Home / Successful Farming / Successful Farming editors / Thrift store treasures

Thrift store treasures

Lisa Prater 04/05/2006 @ 7:22am

There aren't a lot of places to shop for clothing in Lemmon, South Dakota. I found this out the hard way a few summers ago when my cousin, Becca, got married there. Nearly everyone in our extended family made the trip, including me, my husband, and our two sons, Jake and Luke. (We now have a third son, Will.)

I checked the forecast before we left, and temperatures were expected to be in the 90s. So I packed summer clothes for the boys, plus one pair of jeans. Of course, when we got there, a surprise cold front swept down from Canada, leaving us with frost in the mornings and highs in the 40s. In June.

Having grown up just a few miles south of town in a spot in the road called Shadehill, you'd think I would have been prepared for this kind of wild Dakota temperature swing. And you'd think I would have known our shopping options in Lemmon would be limited. Apparently, you'd be wrong.

My out-of-town cousins were in the same predicament, with nothing appropriate for their children to wear. The JC Penney on Main Street closed years ago, along with most of the other shops I frequented with my parents as a girl. Such is the fate of many small towns.

Aunt Carolyn tipped us off to the thrift store on the lonely north end of Main Street, just a block or so from the railroad tracks that separate South and North Dakota. So, in we rolled -- me and cousins and aunts from Des Moines, St. Louis, Chicago, and California. From the look on the cashier's face, I don't think there had ever been that many people inside the little shop at one time. Especially out-of-towners.

We scanned racks of clothes, hoping to find some gear to keep us and our kids warm. My cousin, Doug, found a fabulous near-neon plaid jacket, which got big laughs when he wore it to Becca and Mark's rehearsal dinner that night. Cousins Emily and Ben found hats and sunglasses from the '70s and '80s that would make most of us cringe, but that the urban teenagers thought were hip.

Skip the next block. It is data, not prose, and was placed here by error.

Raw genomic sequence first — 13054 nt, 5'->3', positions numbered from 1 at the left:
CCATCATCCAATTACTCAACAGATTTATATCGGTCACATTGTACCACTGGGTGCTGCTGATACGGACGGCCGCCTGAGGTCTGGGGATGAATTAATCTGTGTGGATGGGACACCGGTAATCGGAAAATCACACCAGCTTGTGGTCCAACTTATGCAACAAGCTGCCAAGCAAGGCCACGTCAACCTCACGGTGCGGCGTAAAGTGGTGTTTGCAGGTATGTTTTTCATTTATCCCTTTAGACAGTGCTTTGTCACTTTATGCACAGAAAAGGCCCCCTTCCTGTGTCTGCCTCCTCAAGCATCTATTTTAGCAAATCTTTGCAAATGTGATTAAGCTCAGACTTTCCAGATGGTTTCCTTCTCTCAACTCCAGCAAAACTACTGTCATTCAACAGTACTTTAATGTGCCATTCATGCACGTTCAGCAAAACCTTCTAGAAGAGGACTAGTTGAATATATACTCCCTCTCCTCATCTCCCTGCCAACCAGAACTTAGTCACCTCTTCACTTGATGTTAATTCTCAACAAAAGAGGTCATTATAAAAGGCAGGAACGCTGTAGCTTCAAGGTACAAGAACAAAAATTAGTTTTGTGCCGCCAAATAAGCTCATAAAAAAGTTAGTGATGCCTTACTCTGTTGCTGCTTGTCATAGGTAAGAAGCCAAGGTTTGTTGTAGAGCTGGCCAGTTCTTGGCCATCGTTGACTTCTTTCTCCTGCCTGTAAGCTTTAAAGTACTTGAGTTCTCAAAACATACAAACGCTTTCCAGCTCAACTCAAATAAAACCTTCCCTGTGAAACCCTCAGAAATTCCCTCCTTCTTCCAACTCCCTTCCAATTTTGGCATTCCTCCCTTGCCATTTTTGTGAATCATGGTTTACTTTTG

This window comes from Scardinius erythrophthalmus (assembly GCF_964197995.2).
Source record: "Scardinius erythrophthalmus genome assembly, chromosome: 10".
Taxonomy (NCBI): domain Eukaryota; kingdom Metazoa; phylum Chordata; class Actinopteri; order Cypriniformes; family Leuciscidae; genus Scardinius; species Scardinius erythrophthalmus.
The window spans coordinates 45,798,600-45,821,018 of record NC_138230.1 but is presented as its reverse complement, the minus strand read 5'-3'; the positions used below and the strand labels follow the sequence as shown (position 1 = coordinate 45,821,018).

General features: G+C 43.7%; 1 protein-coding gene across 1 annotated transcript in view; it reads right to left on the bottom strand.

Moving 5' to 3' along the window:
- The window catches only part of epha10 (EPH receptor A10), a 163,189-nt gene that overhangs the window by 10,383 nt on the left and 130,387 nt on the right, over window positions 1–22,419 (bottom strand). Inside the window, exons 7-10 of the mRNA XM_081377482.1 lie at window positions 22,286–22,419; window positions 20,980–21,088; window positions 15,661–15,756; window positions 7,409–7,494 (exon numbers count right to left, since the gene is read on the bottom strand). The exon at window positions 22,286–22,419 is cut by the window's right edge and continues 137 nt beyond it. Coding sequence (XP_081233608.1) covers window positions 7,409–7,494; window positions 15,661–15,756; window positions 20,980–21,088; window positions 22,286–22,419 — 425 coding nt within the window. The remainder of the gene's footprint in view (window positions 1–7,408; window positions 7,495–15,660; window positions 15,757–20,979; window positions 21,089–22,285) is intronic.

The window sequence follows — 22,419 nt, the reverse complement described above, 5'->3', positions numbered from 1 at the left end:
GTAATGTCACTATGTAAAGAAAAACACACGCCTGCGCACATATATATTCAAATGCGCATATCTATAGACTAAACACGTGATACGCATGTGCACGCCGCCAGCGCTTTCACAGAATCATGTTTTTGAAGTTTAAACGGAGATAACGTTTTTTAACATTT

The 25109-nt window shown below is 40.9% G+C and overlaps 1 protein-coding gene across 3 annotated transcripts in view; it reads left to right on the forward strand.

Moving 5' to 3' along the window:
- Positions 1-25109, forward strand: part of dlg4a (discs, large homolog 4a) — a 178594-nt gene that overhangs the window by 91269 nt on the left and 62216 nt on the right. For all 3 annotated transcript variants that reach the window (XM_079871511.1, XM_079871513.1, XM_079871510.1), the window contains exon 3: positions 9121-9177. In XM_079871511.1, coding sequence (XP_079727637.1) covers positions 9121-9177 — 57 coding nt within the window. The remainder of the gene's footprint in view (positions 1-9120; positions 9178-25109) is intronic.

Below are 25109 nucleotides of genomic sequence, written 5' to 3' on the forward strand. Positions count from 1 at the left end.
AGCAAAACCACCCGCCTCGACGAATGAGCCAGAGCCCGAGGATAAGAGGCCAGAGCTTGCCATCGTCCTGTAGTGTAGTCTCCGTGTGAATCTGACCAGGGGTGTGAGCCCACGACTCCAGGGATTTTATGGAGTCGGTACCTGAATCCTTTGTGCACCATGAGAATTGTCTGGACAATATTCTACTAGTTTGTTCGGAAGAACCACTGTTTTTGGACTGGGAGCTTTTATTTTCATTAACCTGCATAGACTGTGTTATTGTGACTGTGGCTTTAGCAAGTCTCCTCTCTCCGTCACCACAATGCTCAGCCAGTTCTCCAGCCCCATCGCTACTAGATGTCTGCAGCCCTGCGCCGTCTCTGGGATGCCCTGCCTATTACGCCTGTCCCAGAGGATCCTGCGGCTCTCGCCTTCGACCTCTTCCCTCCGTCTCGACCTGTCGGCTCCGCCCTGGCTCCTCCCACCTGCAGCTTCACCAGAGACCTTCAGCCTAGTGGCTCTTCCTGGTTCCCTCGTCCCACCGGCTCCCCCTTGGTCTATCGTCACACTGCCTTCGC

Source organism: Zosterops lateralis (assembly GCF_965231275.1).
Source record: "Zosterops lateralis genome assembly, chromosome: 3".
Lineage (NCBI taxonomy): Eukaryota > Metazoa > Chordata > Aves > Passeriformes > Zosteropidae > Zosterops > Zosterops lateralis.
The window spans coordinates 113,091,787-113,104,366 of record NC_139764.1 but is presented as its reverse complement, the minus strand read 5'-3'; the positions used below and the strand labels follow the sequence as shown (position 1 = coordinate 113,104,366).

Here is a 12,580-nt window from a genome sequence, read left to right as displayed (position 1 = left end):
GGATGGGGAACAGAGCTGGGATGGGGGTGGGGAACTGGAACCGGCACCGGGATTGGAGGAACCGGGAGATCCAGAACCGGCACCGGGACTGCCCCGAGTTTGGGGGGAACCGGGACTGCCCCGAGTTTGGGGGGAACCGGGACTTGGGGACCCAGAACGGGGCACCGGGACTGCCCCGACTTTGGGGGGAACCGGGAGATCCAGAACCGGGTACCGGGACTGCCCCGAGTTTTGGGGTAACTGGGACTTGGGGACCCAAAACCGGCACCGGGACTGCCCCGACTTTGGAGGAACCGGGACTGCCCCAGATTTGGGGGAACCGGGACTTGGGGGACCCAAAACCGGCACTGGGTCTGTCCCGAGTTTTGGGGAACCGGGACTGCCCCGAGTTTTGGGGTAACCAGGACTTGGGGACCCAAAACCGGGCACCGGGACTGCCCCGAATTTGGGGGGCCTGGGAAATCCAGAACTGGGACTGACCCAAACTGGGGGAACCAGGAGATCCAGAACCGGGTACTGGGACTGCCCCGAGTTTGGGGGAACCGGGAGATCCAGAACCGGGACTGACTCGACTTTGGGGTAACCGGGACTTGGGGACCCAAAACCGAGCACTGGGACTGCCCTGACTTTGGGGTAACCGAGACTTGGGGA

We tried on all kinds of ridiculous outfits and had a great laugh. Then I found a real treasure. Tucked among the boys' clothes was a cowboy shirt I had to have for Jake. It had a brown yoke and cuffs, and the body was an ivory Western-style print with brown roses. The snaps had mother-of-pearl heads, and there was fancy stitching around the edges of the yoke. Perfect.

Just before we left, I made one last scan of the rack and found an exact replica of the shirt I was holding, only in a smaller size. It was perfect for Luke. And I swear, it hadn't been there just a few minutes earlier. It felt like fate.

A dollar and 50 cents later, I was the proud owner of two small cowboy shirts. Back at the hotel, I looked at them more closely and saw they were handmade. I loved them even more.

I could imagine some dear mother or grandmother standing at the Ben Franklin picking out coordinating fabrics, choosing the perfect snaps, sorting through patterns. I could tell from the care and craftsmanship that went into the shirts that she loved those boys. And now they're grown.

CancelPost Comment
MORE FROM LISA PRATER more +

Hay Combustion a 'Very Scary… By: 07/23/2014 @ 9:44pm This week, temperatures in the Midwest soared to near 100 degrees, and for the Folkerts family of…

Farm Moms Discuss Hot-Button Issues By: 05/16/2014 @ 2:23pm This week, a group of five regional and national winners of Monsanto's "America's…

FarmHer: Focusing on women in agriculture By: 05/13/2014 @ 4:41pm Flip through the ag section of your local newspaper, and chances are you'll see photos of men…

MEDIA CENTERmore +
This container should display a .swf file. If not, you may need to upgrade your Flash player.
Weather Trumps Demand